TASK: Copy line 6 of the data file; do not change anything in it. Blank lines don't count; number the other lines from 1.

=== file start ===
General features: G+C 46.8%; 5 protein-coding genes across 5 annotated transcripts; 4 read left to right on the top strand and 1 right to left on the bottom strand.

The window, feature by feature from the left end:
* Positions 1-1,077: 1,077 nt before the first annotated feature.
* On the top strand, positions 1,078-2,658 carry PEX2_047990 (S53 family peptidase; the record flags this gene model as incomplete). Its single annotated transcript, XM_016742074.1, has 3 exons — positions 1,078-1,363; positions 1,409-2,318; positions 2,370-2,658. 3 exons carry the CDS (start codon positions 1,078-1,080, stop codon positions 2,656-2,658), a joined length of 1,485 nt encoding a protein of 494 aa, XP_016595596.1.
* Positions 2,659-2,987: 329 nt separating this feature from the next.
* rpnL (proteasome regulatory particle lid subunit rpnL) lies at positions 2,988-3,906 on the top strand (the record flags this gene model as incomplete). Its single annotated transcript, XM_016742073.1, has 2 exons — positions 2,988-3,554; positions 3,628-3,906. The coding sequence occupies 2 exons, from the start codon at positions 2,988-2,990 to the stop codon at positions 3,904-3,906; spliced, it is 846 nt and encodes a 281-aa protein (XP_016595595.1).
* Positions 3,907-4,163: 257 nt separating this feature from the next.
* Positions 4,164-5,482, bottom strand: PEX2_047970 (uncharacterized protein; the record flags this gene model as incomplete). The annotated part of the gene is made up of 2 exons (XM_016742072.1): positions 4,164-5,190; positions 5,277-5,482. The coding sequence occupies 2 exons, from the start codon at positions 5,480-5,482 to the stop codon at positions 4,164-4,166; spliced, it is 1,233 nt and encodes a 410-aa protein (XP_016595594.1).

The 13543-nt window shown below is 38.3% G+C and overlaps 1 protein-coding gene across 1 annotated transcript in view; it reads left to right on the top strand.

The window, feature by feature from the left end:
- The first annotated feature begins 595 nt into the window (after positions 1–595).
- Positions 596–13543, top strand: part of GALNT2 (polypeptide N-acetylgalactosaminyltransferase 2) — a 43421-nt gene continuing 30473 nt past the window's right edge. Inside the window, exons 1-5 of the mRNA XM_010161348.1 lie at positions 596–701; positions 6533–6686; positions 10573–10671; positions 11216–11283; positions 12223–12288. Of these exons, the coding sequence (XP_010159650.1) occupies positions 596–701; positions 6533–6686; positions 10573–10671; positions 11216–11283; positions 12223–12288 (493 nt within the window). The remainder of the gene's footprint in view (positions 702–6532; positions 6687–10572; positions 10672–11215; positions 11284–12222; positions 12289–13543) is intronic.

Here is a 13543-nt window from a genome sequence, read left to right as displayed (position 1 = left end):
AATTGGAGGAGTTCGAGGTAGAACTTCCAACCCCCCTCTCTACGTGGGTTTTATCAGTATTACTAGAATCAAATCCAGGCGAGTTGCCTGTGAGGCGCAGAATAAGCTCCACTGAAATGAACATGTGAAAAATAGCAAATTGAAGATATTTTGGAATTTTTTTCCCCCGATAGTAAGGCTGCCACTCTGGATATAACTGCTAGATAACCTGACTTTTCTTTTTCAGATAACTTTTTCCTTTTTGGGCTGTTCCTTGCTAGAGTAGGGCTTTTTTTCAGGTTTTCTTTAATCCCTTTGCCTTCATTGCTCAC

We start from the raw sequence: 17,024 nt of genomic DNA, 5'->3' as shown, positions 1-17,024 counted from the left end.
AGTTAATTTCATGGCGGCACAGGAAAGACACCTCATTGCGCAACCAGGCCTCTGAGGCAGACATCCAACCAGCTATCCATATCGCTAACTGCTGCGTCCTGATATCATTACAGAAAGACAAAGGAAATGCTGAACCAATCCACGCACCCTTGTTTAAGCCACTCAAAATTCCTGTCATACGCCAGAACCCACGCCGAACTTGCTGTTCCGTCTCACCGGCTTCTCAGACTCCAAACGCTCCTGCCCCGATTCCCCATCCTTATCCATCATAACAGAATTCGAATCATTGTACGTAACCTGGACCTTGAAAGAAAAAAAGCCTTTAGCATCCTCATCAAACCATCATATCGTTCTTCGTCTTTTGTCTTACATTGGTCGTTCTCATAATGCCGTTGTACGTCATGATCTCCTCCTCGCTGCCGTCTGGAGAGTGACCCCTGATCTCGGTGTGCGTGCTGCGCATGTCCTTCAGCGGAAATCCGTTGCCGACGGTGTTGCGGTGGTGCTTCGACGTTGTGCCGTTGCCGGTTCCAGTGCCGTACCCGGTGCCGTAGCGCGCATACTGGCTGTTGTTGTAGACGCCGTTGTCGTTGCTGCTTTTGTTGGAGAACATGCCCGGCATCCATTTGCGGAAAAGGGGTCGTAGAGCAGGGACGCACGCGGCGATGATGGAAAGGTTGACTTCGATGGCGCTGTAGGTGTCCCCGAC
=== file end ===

* rpnL (proteasome regulatory particle lid subunit rpnL) lies at positions 2,988-3,906 on the top strand (the record flags this gene model as incomplete). Its single annotated transcript, XM_016742073.1, has 2 exons — positions 2,988-3,554; positions 3,628-3,906. The coding sequence occupies 2 exons, from the start codon at positions 2,988-2,990 to the stop codon at positions 3,904-3,906; spliced, it is 846 nt and encodes a 281-aa protein (XP_016595595.1).